At the time of its initial release, Disney’s Pete’s Dragon was the most expensive production in the studio’s history. It was yet another attempt for the company to present a fantasy family musical to a general audience hoping that it would rival the popularity of Mary Poppins, and while the film did okay business, it was not given the rapturous reception that greeted that previous award-winning work. (It took the company many more years before Enchanted was able to tap into the same mystique that had enhanced Mary Poppins.) Now in its 35th anniversary year, Pete's Dragon still offers very little magic. It’s colorful and pleasant and features a couple of decent tunes, but charm is largely absent in the movie despite an award-winning cast that’s trying their hardest to give the film some boffo comic sheen.
Pete’s Dragon: 35th Anniversary Edition (Blu-ray Combo Pack)
Directed by Don Chaffey
Aspect Ratio: 1.66:1 1080p AVC codec
Running Time: 129 minutes
Audio: DTS-HD Master Audio 5.1 English; Dolby Digital 5.1 French
Subtitles: SDH, French
MSRP: $ 29.99
Release Date: October 16, 2012
Review Date: October 11, 2012
Pete (Sean Marshall) has run away from the hillbilly Gogan clan who abuse him and treat him as a slave and has ended up on the Maine coast with his trusty dragon Elliott (mumbles by Charlie Callas) with him. Plucky lighthouse keeper Nora (Helen Reddy) and her rascally father Lampie (Mickey Rooney) take him in, and all seems well until medicine man Dr. Terminus (Jim Dale) and his assistant Hoagy (Red Buttons) decide that Elliott’s many parts could be carved up into lots of phony potions to make them rich. With the Gogans headed by the evil Lena (Shelley Winters) looking for Pete and the doctor looking for Elliott, both will need a lot of help to escape capture.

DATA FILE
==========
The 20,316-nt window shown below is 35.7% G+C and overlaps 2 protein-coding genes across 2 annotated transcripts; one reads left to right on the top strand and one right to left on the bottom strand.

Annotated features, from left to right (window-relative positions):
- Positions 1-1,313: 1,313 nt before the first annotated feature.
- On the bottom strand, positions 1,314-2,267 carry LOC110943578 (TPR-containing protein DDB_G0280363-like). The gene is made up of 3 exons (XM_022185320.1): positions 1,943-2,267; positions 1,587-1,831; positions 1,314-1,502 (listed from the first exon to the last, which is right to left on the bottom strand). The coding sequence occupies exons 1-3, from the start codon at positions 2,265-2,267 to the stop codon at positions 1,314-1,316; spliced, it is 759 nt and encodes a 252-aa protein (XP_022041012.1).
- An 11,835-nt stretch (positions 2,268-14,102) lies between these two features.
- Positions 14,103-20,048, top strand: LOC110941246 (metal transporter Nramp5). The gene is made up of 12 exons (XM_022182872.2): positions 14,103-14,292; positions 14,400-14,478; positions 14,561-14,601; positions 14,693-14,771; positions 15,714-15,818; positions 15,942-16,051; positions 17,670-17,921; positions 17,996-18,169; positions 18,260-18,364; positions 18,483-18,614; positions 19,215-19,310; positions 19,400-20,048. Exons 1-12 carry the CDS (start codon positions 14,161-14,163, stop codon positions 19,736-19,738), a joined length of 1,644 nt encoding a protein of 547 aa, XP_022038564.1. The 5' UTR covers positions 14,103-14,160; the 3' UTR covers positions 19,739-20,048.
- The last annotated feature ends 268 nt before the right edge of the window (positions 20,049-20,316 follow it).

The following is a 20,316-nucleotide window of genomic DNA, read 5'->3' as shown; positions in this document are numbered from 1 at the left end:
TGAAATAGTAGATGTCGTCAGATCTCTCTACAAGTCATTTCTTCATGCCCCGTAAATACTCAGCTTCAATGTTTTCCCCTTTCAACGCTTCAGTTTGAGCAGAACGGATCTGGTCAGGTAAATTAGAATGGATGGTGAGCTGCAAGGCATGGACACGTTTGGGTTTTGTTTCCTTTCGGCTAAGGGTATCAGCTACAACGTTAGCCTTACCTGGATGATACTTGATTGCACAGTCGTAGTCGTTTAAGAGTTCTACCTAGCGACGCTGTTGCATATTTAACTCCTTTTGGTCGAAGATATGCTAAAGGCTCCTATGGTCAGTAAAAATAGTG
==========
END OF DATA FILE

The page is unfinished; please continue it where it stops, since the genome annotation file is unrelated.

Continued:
Many of the film’s problems come from extreme overlength. At over two hours, the plot is way too slender to support the kind of overproduction it’s granted here even with ten musical numbers to prop it up. Truth be told, most of the numbers, even with choreography by the Oscar-winning Onna White, are forgettable and unnecessary with the Al Kasha-Joel Hirschhorn songs on the whole not registering in any memorable way. Yes, “The Happiest Home in These Hills” introduces the scraggily Gogans (though it gets the movie off to a very shaky start), “I Love You, Too” helps us get to know Pete and Elliott, and “Passamashloddy” serves as the intro for Dr. Terminus and his henchman, but the songs themselves are long and uneventful. The lighthouse tended by Nora serves as the backdrop for the score’s two best numbers: the lovely “Candle on the Water” as Nora yearns for her love (Cal Bartlett) lost at sea, and the lively “Brazzle Dazzle Day” as the new family tends to chores around the lighthouse. Director Don Chaffey goes along with Disney’s standard operating procedure of the time: lots of slapstick involving mud holes, eggs, tar, and running gags with a white picket fence that keeps getting destroyed and a concrete sidewalk that’s continually ruined. But he can’t seem to do anything about pacing the film to seem shorter than its excruciating running time while production numbers like “There’s Room for Everyone” and “Bill of Sale” just never catch fire.